The game Sprouts has a very interesting conjecture associated with it:
If the game starts off with n dots, then the first player has a winning strategy exactly when n mod 6 = 3, 4, or 5.
This seems strange. Why 6? How is this number inherent to the rules of Sprouts? Well, it's not clear that it is, because the conjecture has not been proven.
Nevertheless, supporting cases continue to be found. Somehow I am comforted by the idea that somewhere, there is a computer working to check cases for Sprouts. (Probably I feel the same way about the Collatz Conjecture. Someone is running that right now, right?) Sprouts is also studied in the misere version, with other cases being checked.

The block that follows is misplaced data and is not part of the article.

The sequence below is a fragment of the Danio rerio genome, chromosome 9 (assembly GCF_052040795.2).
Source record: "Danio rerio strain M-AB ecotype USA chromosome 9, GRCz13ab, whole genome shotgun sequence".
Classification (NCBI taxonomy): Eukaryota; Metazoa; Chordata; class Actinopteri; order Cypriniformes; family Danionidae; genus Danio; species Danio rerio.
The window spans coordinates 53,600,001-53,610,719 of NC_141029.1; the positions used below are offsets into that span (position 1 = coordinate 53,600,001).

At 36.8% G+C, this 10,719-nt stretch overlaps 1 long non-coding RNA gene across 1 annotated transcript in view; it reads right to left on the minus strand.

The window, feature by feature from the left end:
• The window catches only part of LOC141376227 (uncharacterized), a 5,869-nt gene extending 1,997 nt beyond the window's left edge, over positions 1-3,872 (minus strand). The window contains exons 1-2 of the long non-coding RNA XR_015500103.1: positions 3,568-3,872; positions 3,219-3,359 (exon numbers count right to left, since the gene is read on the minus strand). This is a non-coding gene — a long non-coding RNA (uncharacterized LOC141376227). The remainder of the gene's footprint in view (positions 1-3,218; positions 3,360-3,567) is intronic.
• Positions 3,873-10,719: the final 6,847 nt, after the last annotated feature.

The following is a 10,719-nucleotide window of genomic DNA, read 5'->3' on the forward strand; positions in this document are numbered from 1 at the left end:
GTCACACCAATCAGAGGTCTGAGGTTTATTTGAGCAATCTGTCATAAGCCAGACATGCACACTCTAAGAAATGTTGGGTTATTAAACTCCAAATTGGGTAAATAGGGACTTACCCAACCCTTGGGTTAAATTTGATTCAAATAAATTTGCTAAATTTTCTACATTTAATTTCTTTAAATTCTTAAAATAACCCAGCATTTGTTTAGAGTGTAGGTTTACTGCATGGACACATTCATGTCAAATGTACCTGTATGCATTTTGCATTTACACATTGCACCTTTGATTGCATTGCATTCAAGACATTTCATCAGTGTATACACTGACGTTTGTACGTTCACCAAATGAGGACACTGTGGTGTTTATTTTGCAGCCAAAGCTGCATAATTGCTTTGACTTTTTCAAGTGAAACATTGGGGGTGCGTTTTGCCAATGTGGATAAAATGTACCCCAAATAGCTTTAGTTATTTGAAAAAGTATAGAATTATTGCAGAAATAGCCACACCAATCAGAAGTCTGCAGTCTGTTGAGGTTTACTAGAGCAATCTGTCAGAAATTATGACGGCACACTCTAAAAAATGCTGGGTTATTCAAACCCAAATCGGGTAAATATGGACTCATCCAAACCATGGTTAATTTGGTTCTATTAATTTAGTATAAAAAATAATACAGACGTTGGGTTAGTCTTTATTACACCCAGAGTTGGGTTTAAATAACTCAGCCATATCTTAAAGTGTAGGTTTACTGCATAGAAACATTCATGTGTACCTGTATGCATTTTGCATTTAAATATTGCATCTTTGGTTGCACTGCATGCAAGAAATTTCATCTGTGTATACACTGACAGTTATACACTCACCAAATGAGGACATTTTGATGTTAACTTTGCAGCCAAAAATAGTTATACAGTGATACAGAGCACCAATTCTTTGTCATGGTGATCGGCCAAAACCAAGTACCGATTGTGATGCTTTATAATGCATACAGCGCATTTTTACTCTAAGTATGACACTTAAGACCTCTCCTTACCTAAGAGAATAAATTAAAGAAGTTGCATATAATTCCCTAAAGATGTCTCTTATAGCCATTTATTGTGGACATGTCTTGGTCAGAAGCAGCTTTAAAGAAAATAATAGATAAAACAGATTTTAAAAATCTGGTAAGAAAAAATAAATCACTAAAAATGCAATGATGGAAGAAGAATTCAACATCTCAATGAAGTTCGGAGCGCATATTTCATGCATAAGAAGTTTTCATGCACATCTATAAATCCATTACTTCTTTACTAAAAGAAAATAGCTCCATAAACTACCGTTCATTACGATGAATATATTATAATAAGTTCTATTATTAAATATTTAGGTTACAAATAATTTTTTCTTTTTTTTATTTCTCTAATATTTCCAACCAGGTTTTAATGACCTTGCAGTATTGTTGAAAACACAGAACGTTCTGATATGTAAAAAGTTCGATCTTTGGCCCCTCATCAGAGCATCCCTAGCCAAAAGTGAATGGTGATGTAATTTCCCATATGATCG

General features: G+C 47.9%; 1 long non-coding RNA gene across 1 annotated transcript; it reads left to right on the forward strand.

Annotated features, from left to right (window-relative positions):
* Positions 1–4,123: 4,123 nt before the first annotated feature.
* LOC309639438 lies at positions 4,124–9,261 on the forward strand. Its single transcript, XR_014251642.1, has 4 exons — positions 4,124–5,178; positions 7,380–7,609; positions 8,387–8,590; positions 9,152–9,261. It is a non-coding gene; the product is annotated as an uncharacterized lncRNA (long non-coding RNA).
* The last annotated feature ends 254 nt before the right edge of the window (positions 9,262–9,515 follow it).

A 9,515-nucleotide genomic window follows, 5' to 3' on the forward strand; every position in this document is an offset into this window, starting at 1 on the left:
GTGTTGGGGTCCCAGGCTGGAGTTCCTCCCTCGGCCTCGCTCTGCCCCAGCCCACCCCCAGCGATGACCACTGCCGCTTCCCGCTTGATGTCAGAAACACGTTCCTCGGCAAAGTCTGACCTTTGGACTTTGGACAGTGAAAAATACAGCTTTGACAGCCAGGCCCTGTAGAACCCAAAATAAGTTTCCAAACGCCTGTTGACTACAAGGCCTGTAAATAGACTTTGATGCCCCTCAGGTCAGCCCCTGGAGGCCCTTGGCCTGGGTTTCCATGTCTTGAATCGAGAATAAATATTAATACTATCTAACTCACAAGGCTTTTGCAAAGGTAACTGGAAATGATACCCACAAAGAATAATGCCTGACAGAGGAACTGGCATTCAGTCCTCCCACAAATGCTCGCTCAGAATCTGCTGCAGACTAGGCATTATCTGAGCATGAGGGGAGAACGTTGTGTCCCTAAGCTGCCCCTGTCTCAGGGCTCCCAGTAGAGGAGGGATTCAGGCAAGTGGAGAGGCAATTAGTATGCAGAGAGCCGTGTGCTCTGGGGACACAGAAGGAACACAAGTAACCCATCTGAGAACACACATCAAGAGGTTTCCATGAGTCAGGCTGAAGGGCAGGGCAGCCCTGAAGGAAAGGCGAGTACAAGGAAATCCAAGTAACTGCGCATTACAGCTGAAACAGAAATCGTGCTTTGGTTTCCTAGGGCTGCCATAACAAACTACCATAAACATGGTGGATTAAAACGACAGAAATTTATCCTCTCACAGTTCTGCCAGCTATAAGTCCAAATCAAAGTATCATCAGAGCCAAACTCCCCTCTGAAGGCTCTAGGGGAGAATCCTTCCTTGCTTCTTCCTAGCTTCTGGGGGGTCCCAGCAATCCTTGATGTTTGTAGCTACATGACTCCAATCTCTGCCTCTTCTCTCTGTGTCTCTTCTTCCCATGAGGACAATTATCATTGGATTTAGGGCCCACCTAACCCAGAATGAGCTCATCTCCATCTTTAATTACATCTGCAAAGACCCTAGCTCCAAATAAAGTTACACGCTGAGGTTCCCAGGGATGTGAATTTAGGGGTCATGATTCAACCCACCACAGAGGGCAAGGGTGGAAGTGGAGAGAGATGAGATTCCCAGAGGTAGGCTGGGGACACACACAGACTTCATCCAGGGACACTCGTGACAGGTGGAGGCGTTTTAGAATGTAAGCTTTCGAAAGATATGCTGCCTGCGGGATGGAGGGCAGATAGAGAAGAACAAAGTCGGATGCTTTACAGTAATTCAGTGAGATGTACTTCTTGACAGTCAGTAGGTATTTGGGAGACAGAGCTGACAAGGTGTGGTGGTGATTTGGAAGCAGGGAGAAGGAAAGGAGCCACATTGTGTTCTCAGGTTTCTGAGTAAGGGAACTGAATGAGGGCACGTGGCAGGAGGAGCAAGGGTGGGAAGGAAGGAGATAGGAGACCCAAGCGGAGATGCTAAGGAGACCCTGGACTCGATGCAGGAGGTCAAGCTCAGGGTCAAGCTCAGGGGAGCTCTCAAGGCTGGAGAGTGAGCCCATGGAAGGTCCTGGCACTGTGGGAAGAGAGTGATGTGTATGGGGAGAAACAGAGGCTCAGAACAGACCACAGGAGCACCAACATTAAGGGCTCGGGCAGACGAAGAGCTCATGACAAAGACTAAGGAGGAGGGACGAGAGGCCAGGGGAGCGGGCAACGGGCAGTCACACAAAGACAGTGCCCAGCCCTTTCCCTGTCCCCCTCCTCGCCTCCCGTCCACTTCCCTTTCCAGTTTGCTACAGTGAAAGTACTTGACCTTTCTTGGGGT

Along these same lines, there is a conjecture for Atropos:
If the game starts with n open circles along a side, then the first player has a winning strategy exactly when n mod 4 = 0 or 3.
This has a bit of intuition behind it: if the losing player can enforce that the game drags out to the last circle, then that last circle will cause the loss. Since the number of open circles at the beginning game are 1 + 2 + ... + n = n (n + 1)/2, this is even exactly when n mod 4 = 0 or 3.
Naturally, there is lots known about starting positions. Hex and Chomp both are wins for the first player, though the proof is non-constructive.
What about other games, such as Amazons? Which conjectures exist for the winning player from starting positions?
My Last Visit with John Conway
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